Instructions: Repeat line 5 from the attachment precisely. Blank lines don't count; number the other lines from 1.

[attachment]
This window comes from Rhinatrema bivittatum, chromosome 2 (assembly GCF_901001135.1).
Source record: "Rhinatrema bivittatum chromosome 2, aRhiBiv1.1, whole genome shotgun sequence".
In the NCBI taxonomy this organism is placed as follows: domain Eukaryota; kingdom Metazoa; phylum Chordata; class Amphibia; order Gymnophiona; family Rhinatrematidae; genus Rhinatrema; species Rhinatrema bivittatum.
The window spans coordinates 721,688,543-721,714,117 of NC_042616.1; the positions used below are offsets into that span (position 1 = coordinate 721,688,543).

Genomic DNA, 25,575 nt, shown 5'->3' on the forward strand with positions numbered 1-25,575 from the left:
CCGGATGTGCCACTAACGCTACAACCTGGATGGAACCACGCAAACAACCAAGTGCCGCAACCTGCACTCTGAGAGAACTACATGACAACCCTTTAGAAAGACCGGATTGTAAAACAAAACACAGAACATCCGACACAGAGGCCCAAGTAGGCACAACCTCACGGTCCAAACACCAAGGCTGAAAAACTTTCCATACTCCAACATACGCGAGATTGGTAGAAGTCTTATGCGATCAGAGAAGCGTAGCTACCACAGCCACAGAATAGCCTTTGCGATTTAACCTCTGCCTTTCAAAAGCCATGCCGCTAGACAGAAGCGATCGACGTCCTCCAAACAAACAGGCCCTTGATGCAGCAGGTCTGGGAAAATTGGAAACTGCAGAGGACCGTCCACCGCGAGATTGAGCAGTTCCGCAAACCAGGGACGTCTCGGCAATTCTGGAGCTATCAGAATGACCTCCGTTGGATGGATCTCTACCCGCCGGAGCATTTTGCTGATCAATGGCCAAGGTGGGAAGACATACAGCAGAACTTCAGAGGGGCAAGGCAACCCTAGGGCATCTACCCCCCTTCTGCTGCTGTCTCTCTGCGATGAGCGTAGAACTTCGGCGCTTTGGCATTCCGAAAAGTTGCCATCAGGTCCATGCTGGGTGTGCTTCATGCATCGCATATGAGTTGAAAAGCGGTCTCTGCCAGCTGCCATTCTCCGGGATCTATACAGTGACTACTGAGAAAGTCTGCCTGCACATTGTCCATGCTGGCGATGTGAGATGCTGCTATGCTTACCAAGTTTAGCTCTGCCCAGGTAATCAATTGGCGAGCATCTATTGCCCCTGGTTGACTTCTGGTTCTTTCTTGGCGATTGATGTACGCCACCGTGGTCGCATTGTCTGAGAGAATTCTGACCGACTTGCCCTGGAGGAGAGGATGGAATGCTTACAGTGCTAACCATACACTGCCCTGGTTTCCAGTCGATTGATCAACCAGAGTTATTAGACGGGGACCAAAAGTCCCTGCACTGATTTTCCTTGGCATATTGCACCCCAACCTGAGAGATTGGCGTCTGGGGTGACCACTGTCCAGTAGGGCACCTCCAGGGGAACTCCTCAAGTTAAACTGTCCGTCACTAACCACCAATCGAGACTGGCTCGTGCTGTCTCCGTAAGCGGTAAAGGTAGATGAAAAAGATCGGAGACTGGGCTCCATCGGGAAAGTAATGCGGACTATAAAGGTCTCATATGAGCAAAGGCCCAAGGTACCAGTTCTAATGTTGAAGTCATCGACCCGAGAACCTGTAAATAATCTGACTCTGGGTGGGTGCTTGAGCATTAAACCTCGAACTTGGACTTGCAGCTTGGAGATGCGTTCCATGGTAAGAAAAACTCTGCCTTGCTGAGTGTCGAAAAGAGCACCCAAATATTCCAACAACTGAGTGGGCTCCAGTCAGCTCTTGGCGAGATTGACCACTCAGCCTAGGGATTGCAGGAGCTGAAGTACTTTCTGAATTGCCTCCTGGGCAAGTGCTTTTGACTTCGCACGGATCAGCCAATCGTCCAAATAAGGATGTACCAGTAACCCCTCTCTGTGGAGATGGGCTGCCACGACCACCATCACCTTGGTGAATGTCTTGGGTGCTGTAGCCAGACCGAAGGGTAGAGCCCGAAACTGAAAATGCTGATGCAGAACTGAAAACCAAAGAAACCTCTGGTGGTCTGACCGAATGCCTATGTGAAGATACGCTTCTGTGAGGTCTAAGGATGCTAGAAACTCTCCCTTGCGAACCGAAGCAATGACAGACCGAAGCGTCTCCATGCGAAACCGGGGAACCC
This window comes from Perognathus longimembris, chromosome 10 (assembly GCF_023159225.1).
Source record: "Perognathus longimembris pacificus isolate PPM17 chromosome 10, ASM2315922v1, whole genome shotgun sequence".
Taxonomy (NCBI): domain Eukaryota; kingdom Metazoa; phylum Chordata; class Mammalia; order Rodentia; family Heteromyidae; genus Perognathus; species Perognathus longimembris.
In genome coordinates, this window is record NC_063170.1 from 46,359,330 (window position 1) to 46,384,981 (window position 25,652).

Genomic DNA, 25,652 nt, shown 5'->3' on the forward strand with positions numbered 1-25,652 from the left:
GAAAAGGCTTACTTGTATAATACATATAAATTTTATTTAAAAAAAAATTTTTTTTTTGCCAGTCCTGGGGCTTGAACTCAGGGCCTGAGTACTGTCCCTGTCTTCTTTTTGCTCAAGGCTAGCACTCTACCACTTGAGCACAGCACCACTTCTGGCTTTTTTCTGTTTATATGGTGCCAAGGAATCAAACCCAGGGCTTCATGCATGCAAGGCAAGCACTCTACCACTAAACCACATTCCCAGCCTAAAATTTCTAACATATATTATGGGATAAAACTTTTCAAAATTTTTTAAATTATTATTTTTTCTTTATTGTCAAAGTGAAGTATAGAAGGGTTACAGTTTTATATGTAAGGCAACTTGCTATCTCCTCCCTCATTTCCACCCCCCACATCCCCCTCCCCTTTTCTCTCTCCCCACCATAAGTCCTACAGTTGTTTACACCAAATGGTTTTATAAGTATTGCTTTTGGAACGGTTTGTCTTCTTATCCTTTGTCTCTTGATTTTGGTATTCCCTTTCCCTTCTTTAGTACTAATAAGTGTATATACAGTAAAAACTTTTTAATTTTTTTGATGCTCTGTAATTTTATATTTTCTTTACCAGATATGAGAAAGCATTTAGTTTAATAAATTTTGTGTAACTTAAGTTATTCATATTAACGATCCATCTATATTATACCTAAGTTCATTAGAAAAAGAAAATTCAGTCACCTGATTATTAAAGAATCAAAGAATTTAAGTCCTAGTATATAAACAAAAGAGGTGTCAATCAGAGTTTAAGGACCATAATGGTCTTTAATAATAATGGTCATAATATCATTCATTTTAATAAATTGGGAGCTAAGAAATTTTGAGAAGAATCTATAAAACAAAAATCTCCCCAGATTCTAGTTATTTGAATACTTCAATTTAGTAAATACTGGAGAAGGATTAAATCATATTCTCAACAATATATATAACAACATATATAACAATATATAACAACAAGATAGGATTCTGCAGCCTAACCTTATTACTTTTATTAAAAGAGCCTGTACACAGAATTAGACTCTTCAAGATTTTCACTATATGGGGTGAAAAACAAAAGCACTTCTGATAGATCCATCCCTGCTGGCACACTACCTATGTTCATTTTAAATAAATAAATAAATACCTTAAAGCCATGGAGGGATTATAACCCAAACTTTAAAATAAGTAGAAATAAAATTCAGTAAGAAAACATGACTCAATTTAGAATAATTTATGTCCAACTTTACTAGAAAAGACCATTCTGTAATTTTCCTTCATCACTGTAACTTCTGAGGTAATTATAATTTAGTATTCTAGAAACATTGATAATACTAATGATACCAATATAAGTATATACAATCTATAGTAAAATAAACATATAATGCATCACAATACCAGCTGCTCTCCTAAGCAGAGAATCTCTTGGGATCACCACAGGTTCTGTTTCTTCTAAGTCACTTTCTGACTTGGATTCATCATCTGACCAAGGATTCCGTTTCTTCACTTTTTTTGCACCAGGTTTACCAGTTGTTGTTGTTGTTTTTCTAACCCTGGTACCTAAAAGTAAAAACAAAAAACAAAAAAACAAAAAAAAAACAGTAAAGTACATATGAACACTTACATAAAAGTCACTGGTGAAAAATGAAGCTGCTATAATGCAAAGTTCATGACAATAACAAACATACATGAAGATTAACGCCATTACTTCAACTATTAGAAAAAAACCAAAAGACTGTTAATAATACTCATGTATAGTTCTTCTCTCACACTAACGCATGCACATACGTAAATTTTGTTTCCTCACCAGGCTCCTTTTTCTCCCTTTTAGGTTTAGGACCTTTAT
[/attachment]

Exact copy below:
Genomic DNA, 25,575 nt, shown 5'->3' on the forward strand with positions numbered 1-25,575 from the left: